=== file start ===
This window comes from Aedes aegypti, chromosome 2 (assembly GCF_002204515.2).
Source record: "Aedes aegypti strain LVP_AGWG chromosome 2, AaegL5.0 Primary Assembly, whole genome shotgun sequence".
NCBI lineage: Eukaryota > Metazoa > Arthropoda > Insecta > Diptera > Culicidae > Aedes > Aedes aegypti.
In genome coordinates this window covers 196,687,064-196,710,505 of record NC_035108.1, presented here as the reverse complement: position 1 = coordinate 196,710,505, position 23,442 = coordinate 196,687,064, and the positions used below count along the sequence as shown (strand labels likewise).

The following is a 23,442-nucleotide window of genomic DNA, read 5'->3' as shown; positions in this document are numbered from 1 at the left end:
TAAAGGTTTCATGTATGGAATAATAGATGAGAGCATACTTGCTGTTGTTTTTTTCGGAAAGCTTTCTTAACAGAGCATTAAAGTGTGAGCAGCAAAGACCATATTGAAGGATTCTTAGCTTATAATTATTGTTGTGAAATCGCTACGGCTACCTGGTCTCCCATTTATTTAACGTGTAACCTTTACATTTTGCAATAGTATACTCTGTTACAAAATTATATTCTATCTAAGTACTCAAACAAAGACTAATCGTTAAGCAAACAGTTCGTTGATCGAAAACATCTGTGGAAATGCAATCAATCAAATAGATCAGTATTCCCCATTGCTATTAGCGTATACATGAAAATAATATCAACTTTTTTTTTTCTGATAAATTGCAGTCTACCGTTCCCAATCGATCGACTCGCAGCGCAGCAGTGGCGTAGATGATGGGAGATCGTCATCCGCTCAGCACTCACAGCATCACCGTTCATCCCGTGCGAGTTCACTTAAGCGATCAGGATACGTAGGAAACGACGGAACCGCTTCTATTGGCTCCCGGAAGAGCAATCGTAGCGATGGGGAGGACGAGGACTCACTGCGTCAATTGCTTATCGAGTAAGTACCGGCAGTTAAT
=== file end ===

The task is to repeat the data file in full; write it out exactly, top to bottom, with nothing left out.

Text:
This window comes from Aedes aegypti, chromosome 2 (assembly GCF_002204515.2).
Source record: "Aedes aegypti strain LVP_AGWG chromosome 2, AaegL5.0 Primary Assembly, whole genome shotgun sequence".
NCBI lineage: Eukaryota > Metazoa > Arthropoda > Insecta > Diptera > Culicidae > Aedes > Aedes aegypti.
In genome coordinates this window covers 196,687,064-196,710,505 of record NC_035108.1, presented here as the reverse complement: position 1 = coordinate 196,710,505, position 23,442 = coordinate 196,687,064, and the positions used below count along the sequence as shown (strand labels likewise).

The following is a 23,442-nucleotide window of genomic DNA, read 5'->3' as shown; positions in this document are numbered from 1 at the left end:
TAAAGGTTTCATGTATGGAATAATAGATGAGAGCATACTTGCTGTTGTTTTTTTCGGAAAGCTTTCTTAACAGAGCATTAAAGTGTGAGCAGCAAAGACCATATTGAAGGATTCTTAGCTTATAATTATTGTTGTGAAATCGCTACGGCTACCTGGTCTCCCATTTATTTAACGTGTAACCTTTACATTTTGCAATAGTATACTCTGTTACAAAATTATATTCTATCTAAGTACTCAAACAAAGACTAATCGTTAAGCAAACAGTTCGTTGATCGAAAACATCTGTGGAAATGCAATCAATCAAATAGATCAGTATTCCCCATTGCTATTAGCGTATACATGAAAATAATATCAACTTTTTTTTTTCTGATAAATTGCAGTCTACCGTTCCCAATCGATCGACTCGCAGCGCAGCAGTGGCGTAGATGATGGGAGATCGTCATCCGCTCAGCACTCACAGCATCACCGTTCATCCCGTGCGAGTTCACTTAAGCGATCAGGATACGTAGGAAACGACGGAACCGCTTCTATTGGCTCCCGGAAGAGCAATCGTAGCGATGGGGAGGACGAGGACTCACTGCGTCAATTGCTTATCGAGTAAGTACCGGCAGTTAAT